The Sting (Special Edition)
If you know anything about movies, I probably donít need to tell you that The Sting is considered a classic, and as with all classics there is a reason that gives it such a status. Iím pretty sure I wonít spoil anything if I reveal that the movie is about a con... that seems like a given. In the past few years Iíve noticed con-movies popping up in theaters every now and then: youíve got your Oceanís Eleven and Twelve, Matchstick Men, and Catch Me If You Can... well, thatís four and I canít think of any more at the moment, but Iím sure there are more that could fit into this category (maybe the remake of The Italian Job?). Iím not saying these are bad movies, Iíve enjoyed most of them to a certain extent, but if I can predict the twist (sorry, Matchstick Men) or if the vital twist in the end comes out of nowhere and leaves the audience feeling cheated (*cough* Oceanís Eleven *cough*), it takes away from the entire experience of watching the film. Exactly that is the strong point of The Sting: it sets up plot twists early and manages to catch the audience off-guard with surprises that will make you feel a bit stupid for a moment, but not for long Ė itís like congratulating a worthy opponent on a well-earned victory. You donít feel cheated by the film because all the information you need to figure out the ending is really right in front of you, but it blends in with the rest of the film so well that you probably would never notice it.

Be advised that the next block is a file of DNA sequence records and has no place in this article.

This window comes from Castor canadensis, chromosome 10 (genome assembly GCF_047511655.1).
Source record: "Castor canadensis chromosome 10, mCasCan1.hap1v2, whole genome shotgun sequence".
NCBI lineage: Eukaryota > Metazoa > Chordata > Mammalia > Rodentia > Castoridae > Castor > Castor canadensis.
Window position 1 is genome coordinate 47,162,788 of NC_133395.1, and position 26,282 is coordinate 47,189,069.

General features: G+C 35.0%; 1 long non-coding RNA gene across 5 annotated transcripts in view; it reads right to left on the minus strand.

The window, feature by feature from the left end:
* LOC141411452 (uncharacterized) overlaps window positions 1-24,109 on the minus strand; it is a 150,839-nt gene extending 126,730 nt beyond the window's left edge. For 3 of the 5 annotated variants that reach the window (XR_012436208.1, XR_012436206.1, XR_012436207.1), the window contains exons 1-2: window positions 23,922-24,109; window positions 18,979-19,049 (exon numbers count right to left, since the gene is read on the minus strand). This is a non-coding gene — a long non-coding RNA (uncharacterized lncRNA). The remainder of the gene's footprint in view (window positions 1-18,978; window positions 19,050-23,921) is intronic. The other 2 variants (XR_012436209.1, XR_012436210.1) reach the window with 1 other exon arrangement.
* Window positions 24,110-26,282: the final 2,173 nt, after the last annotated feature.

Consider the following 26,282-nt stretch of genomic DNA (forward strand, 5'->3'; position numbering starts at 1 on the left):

The point Iím trying to make is that The Sting is what a movie about con-artists should be: entertaining, unpredictable, and charming. Hell, Paul Newman and Robert Redford are so charismatic and work so well together in this movie that they could probably con me, then tell me that theyíve conned me, and I still wouldnít be mad at them and would probably tell them to keep my money. Thatís something that Clooney and his comrades could never get me to say about them.